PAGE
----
Movie Review: “The Boxtrolls”

Starring
Isaac Hempstead Wright, Elle Fanning, Ben Kingsley, Nick Frost, Richard Ayoade, Jared Harris
Directors
Graham Annable & Anthony Stacchi

Pixar may get all the love, but over the last five years, Laika Studios has really come into its own as a company that you can usually expect great things from. Not only has the Portland-based animation house breathed new life into the underappreciated art of stop-motion with movies like “Coraline” and “ParaNorman,” but they’ve done so with an offbeat style unlike any of their competitors. That Burton-esque spirit is alive and well in “The Boxtrolls,” but sadly, that’s about it. The studio’s latest film is an uncharacteristic misfire lacking the charm, wit and heart of its previous efforts, and although it has moments of brilliance, they’re buried beneath an uninspired script that left me feeling cold and indifferent.

The titular Boxtrolls are a race of builders who live in an underground lair eating bugs and tinkering with the junk they forage during their nighttime excursions above ground. Though they’re an otherwise friendly group, the Boxtrolls have been forced into hiding after a villainous schemer named Archibald Snatcher (Ben Kingsley) used the disappearance of a local baby as a way to convince the townspeople that the Boxtrolls are dangerous monsters who eat children. Desperate to climb the social ladder and join the ranks of the town’s elite White Hats, Snatcher strikes a deal with their leader, Lord Portley-Rind (Jared Harris), to exterminate all of the Boxtrolls in exchange for his very own white hat and access to their exclusive cheese-tasting club.

But what the townspeople don’t realize is that the missing child is actually alive and well, raised by the Boxtrolls as one of their own after his father gave him away. Now a fully-grown boy, Eggs (Isaac Hempstead Wright) – named after the cardboard box he wears on his body – has begun to fear for their survival after watching his friends get captured by Snatcher’s red hat-wearing henchman. With the help of Lord Portley-Rind’s meddlesome daughter, Winnie (Elle Fanning), Eggs ventures into the city to rescue the Boxtrolls and expose Snatcher for the slimy charlatan that he is.

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5 Questions with Isaac Hempstead-Wright of “The Boxtrolls” and “Game of Thrones”

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Whether you’re being raised by trolls, surviving a Westoros defenestration, or making a career in the wild and wacky world of international show business, it never hurts to be both enthusiastic and, believe it not, genuine. Now 15 years old, Isaac Hempstead-Wright is best known to most as Bran Stark on “Game of Thrones,” HBO’s Emmy-winning adult fantasy sensation based on George R.R. Martin’s gazillion-selling literary doorstops. His voice is also soon to become known to family film audiences as the heroic young Eggs in “The Boxtrolls,” the latest from Laika Studios, the stop-motion animation whizzes who brought us the rightfully acclaimed “Coraline” and “ParaNorman.”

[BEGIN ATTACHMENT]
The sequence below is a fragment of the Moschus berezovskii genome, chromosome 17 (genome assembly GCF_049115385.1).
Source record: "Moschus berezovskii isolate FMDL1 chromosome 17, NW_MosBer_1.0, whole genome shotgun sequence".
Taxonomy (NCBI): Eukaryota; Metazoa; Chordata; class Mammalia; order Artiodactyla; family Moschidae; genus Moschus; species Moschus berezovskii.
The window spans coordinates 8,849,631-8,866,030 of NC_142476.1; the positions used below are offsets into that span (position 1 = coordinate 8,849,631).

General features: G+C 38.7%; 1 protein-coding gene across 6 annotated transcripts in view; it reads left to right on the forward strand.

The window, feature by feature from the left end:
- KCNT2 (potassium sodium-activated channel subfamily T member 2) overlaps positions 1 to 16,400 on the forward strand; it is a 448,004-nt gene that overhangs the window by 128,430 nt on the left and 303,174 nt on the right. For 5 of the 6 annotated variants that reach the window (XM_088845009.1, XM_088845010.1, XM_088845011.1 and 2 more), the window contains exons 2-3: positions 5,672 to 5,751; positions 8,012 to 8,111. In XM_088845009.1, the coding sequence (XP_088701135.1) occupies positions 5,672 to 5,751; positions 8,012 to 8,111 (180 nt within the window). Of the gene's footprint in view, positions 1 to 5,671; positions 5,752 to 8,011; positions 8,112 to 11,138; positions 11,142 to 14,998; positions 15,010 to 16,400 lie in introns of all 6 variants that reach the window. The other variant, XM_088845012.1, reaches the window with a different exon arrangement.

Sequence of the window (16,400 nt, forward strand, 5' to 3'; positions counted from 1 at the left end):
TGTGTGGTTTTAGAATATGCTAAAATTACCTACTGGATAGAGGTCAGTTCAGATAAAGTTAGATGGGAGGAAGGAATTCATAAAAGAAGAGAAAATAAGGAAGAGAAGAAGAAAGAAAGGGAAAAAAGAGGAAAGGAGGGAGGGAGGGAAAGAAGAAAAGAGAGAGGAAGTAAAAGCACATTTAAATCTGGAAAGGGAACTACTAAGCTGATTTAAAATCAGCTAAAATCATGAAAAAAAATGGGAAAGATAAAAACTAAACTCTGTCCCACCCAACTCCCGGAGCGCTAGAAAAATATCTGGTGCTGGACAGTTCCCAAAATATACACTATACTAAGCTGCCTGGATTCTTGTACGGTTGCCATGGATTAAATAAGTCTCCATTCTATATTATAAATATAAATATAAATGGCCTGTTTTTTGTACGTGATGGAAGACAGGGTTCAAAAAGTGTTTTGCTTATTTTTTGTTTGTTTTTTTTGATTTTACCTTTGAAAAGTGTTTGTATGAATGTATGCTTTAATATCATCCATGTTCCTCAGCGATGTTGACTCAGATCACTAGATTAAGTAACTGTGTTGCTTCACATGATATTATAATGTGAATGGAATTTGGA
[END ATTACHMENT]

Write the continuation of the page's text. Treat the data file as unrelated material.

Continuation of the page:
An apparently very down-to-earth youth from an industrial English village, Hempstead-Wright seems unaffected by the fact that he’s spent several of his formative years working on a long-form dark fantasy spiked with graphic violence and NC-17-esque sexuality. Soulful and earnest on TV, in person, the young actor is eager and friendly to a fault – after we were told our interview was completed, he engaged us in some neighborly small-talk until yours truly was very nearly forcibly ejected by publicity.

That enthusiasm has no doubt been a plus in the physically and emotionally challenging role of the disabled, steadfast young Bran alongside the stellar “Game of Thrones” cast. It also must have factored into Laika’s decision to place Hempstead-Wright alongside the top-drawer “Boxtrolls” voice ensemble, which includes Elle Fanning, Toni Collette, Jared Harris, Simon Pegg and Sir Ben Kingsley.

As the old saying goes, you need sincerity to succeed in show business and, if you can fake that, you’ve got it made. Here are five pretty sincere answers we don’t think young Hempstead-Wright had to fake.

1. Can you persuade the Bullz-Eye core audience of males, aged 18-35, that it’s safe to see “The Boxtrolls” despite it’s family-friendly PG rating?

IHW: I would say go and see “The Boxtrolls” just because the Boxtrolls are really cute, even if you’re sort of this big, butch person, I think you would enjoy how cute they are, because that’s kind of what they are. They look like, on the outside, they are these terrifying creatures, but you realize they are very soft and sweet inside.